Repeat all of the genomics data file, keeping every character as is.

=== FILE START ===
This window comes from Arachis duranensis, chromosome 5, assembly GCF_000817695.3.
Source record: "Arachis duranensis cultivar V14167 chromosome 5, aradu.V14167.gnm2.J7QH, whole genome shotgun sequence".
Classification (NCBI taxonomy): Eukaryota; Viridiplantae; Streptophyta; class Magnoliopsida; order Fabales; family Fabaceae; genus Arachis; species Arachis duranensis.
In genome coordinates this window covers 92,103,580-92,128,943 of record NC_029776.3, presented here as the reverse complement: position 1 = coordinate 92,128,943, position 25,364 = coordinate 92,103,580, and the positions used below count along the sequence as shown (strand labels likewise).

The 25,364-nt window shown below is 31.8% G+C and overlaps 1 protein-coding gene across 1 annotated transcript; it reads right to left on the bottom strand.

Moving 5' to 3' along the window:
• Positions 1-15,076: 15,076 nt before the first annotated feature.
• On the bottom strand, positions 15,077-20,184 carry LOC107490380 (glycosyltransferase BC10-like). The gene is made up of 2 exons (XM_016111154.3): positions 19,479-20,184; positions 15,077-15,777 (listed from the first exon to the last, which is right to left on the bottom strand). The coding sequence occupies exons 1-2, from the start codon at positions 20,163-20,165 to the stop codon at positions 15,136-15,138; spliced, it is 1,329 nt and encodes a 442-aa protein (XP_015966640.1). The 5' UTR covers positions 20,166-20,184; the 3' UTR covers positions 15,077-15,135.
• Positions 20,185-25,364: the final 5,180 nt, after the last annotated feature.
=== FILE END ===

This window comes from Arachis duranensis, chromosome 5, assembly GCF_000817695.3.
Source record: "Arachis duranensis cultivar V14167 chromosome 5, aradu.V14167.gnm2.J7QH, whole genome shotgun sequence".
Classification (NCBI taxonomy): Eukaryota; Viridiplantae; Streptophyta; class Magnoliopsida; order Fabales; family Fabaceae; genus Arachis; species Arachis duranensis.
In genome coordinates this window covers 92,103,580-92,128,943 of record NC_029776.3, presented here as the reverse complement: position 1 = coordinate 92,128,943, position 25,364 = coordinate 92,103,580, and the positions used below count along the sequence as shown (strand labels likewise).

The 25,364-nt window shown below is 31.8% G+C and overlaps 1 protein-coding gene across 1 annotated transcript; it reads right to left on the bottom strand.

Moving 5' to 3' along the window:
• Positions 1-15,076: 15,076 nt before the first annotated feature.
• On the bottom strand, positions 15,077-20,184 carry LOC107490380 (glycosyltransferase BC10-like). The gene is made up of 2 exons (XM_016111154.3): positions 19,479-20,184; positions 15,077-15,777 (listed from the first exon to the last, which is right to left on the bottom strand). The coding sequence occupies exons 1-2, from the start codon at positions 20,163-20,165 to the stop codon at positions 15,136-15,138; spliced, it is 1,329 nt and encodes a 442-aa protein (XP_015966640.1). The 5' UTR covers positions 20,166-20,184; the 3' UTR covers positions 15,077-15,135.
• Positions 20,185-25,364: the final 5,180 nt, after the last annotated feature.